The position was to be vacated by John Pringle, and the leading candidates were Hume and William Cleghorn. The Edinburgh Town Council was responsible for electing a replacement; consequently, politics was a key factor in the decision. Loyalties were drawn chiefly along the two key political party lines: the Argathelians (Hume's party), and the Squadrones (Cleghorn's ...
The position was to be vacated by John Pringle, and the leading candidates were Hume and William Cleghorn. The Edinburgh Town Council was responsible for electing a replacement; consequently, politics was a key factor in the decision. Loyalties were drawn chiefly along the two key political party lines: the Argathelians (Hume's party), and the Squadrones (Cleghorn's party). Pringle, a Squadrone, procrastinated in stepping down, thus allowing the Squadrones to unify their opposition to Hume by condemning his anti-religious writings. Chief among the religious critics was clergyman William Wishart (d. 1752), the Principal of the University of Edinburgh. Although Wishart was an Argathelian, his dislike of Hume's philosophy rose above political allegiance; it is also relevant that Wishart too sought the position for which Hume was applying. Lists of allegedly dangerous propositions from Hume's Treatise circulated, presumably penned by Wishart.
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"David Hume (April 26, 1711 - August 25, 1776) was an 18th-century Scottish philosopher, economist, and historian, considered among the most important figures in the history of Western philosophy and the Scottish Enlightenment.
He first gained recognition and respect as a historian, but interest in Hume's work in academia has in recent years centred on his philosophical writing. His History of England was the standard work on English history for sixty or seventy years until Macaulay's.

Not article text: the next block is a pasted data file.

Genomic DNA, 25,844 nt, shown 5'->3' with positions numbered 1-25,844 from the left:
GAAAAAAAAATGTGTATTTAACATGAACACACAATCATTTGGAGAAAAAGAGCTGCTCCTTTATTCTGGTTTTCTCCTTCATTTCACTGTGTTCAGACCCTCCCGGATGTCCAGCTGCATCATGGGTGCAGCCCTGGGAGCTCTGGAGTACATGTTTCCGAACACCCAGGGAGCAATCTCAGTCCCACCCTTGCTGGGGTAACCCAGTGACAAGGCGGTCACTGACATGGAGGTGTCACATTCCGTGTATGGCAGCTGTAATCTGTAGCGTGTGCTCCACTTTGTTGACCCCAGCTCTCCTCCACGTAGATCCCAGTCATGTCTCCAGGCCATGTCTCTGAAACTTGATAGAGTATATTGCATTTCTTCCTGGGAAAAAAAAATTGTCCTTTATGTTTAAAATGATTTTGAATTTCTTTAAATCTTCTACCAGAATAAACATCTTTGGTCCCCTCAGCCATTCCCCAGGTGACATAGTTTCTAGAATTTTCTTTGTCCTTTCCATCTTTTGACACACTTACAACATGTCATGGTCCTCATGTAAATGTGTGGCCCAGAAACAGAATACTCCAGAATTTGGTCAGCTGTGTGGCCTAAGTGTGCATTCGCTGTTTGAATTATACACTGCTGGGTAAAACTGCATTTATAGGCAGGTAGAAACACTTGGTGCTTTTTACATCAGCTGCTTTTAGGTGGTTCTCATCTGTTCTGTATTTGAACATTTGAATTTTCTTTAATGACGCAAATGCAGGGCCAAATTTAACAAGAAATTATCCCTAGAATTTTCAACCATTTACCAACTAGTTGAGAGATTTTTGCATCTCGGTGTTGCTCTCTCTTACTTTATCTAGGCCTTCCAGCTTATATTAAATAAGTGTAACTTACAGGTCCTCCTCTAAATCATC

Hume was the first great philosopher of the modern era to carve out a thoroughly naturalistic philosophy. This philosophy partly consisted in the rejection of the historically prevalent conception of human minds as being miniature versions of the divine mind. This doctrine was associated with a trust in the powers of human reason and insight into reality, which possessed God's certification. Hume's scepticism came in his rejection of this 'insight ideal', and the (usually rationalistic) confidence derived from it that the world is as we represent it. Instead, the best we can do is to apply the strongest explanatory and empirical principles available to the investigation of human mental phenomena, issuing in a quasi-Newtonian project, Hume's 'Science of Man'.
Hume was heavily influenced by empiricists John Locke and George Berkeley, along with various Francophone writers such as Pierre Bayle, and various figures on the Anglophone intellectual landscape such as Isaac Newton, Samuel Clarke, Francis Hutcheson, Adam Smith, and Joseph Butler."